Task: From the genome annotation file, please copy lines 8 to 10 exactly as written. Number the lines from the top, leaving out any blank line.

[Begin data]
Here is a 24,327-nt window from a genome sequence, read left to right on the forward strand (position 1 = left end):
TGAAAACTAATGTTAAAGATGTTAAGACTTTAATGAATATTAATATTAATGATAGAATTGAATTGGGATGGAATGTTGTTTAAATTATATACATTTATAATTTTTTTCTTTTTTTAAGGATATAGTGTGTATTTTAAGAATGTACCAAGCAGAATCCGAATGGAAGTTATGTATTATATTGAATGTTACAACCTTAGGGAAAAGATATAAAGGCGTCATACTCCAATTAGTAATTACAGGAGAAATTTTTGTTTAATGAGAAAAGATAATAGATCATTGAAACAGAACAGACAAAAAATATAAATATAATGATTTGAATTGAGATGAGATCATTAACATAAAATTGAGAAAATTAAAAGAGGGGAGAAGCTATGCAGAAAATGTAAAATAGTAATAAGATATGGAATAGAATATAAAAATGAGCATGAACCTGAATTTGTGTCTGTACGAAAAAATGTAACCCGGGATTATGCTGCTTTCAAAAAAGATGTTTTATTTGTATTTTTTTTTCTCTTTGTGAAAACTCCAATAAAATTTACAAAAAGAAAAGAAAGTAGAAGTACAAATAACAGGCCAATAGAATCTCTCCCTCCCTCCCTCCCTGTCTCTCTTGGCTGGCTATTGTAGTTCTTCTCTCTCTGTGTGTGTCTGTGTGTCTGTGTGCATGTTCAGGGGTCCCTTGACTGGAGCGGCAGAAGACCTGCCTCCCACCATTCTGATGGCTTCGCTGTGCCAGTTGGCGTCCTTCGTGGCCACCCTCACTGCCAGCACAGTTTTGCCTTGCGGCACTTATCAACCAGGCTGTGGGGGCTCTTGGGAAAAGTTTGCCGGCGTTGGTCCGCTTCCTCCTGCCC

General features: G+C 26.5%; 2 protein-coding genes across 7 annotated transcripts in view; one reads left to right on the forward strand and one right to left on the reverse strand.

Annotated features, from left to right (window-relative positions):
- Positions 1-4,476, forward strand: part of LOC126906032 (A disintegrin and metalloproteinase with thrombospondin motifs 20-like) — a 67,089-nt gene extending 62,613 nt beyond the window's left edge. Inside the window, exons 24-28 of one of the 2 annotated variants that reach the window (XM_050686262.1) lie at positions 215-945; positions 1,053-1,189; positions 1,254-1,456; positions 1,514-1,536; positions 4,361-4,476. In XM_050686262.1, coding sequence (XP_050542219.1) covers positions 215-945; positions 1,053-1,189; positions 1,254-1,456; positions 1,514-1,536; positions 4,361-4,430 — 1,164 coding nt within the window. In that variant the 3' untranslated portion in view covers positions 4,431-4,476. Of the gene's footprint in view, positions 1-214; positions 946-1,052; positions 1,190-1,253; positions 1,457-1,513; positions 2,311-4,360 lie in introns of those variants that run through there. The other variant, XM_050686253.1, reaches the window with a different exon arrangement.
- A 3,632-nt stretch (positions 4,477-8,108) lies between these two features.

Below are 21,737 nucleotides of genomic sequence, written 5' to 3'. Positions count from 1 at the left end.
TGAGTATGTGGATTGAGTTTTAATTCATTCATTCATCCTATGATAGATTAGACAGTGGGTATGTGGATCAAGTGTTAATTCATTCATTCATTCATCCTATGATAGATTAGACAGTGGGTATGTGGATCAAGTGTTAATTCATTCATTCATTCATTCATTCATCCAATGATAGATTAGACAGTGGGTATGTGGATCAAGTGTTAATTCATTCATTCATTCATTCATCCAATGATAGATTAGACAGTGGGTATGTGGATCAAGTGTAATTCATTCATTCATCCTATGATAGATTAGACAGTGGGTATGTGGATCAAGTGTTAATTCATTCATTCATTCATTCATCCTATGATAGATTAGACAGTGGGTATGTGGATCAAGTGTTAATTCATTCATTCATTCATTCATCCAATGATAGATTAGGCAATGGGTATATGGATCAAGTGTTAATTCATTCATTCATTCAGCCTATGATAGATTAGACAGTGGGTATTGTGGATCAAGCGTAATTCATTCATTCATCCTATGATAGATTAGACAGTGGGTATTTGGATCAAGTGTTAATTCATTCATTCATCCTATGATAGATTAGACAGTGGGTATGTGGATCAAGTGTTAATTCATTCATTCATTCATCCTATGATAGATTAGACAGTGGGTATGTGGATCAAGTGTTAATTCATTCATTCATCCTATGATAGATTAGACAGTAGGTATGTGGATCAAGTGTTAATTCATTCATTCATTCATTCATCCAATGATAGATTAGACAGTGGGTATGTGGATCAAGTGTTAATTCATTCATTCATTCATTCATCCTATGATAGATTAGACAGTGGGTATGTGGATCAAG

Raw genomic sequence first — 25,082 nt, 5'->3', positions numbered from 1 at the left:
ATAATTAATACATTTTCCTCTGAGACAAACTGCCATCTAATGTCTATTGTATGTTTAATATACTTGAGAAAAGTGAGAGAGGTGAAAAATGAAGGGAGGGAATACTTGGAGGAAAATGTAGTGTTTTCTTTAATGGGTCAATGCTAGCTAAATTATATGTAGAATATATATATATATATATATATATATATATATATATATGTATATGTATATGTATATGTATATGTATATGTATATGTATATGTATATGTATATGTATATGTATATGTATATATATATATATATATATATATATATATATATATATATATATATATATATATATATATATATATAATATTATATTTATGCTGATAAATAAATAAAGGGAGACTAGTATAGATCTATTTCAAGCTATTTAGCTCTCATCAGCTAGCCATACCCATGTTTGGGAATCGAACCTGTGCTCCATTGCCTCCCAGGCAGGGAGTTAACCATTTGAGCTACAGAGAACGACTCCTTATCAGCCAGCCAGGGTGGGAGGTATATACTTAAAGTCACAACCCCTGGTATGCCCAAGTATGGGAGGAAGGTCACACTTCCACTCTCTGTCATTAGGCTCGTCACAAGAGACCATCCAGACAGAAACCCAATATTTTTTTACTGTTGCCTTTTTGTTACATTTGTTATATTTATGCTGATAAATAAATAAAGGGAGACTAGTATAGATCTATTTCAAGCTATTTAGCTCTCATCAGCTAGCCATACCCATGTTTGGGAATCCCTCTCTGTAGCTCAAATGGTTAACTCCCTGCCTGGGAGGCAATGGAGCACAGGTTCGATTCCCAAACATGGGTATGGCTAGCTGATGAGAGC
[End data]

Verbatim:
TGAGTATGTGGATTGAGTTTTAATTCATTCATTCATCCTATGATAGATTAGACAGTGGGTATGTGGATCAAGTGTTAATTCATTCATTCATTCATCCTATGATAGATTAGACAGTGGGTATGTGGATCAAGTGTTAATTCATTCATTCATTCATTCATTCATCCAATGATAGATTAGACAGTGGGTATGTGGATCAAGTGTTAATTCATTCATTCATTCATTCATCCAATGATAGATTAGACAGTGGGTATGTGGATCAAGTGTAATTCATTCATTCATCCTATGATAGATTAGACAGTGGGTATGTGGATCAAGTGTTAATTCATTCATTCATTCATTCATCCTATGATAGATTAGACAGTGGGTATGTGGATCAAGTGTTAATTCATTCATTCATTCATTCATCCAATGATAGATTAGGCAATGGGTATATGGATCAAGTGTTAATTCATTCATTCATTCAGCCTATGATAGATTAGACAGTGGGTATTGTGGATCAAGCGTAATTCATTCATTCATCCTATGATAGATTAGACAGTGGGTATTTGGATCAAGTGTTAATTCATTCATTCATCCTATGATAGATTAGACAGTGGGTATGTGGATCAAGTGTTAATTCATTCATTCATTCATCCTATGATAGATTAGACAGTGGGTATGTGGATCAAGTGTTAATTCATTCATTCATCCTATGATAGATTAGACAGTAGGTATGTGGATCAAGTGTTAATTCATTCATTCATTCATTCATCCAATGATAGATTAGACAGTGGGTATGTGGATCAAGTGTTAATTCATTCATTCATTCATTCATCCTATGATAGATTAGACAGTGGGTATGTGGATCAAG

Raw genomic sequence first — 25,082 nt, 5'->3', positions numbered from 1 at the left:
ATAATTAATACATTTTCCTCTGAGACAAACTGCCATCTAATGTCTATTGTATGTTTAATATACTTGAGAAAAGTGAGAGAGGTGAAAAATGAAGGGAGGGAATACTTGGAGGAAAATGTAGTGTTTTCTTTAATGGGTCAATGCTAGCTAAATTATATGTAGAATATATATATATATATATATATATATATATATATATATGTATATGTATATGTATATGTATATGTATATGTATATGTATATGTATATGTATATGTATATGTATATGTATATATATATATATATATATATATATATATATATATATATATATATATATATATATATATATATATAATATTATATTTATGCTGATAAATAAATAAAGGGAGACTAGTATAGATCTATTTCAAGCTATTTAGCTCTCATCAGCTAGCCATACCCATGTTTGGGAATCGAACCTGTGCTCCATTGCCTCCCAGGCAGGGAGTTAACCATTTGAGCTACAGAGAACGACTCCTTATCAGCCAGCCAGGGTGGGAGGTATATACTTAAAGTCACAACCCCTGGTATGCCCAAGTATGGGAGGAAGGTCACACTTCCACTCTCTGTCATTAGGCTCGTCACAAGAGACCATCCAGACAGAAACCCAATATTTTTTTACTGTTGCCTTTTTGTTACATTTGTTATATTTATGCTGATAAATAAATAAAGGGAGACTAGTATAGATCTATTTCAAGCTATTTAGCTCTCATCAGCTAGCCATACCCATGTTTGGGAATCCCTCTCTGTAGCTCAAATGGTTAACTCCCTGCCTGGGAGGCAATGGAGCACAGGTTCGATTCCCAAACATGGGTATGGCTAGCTGATGAGAGC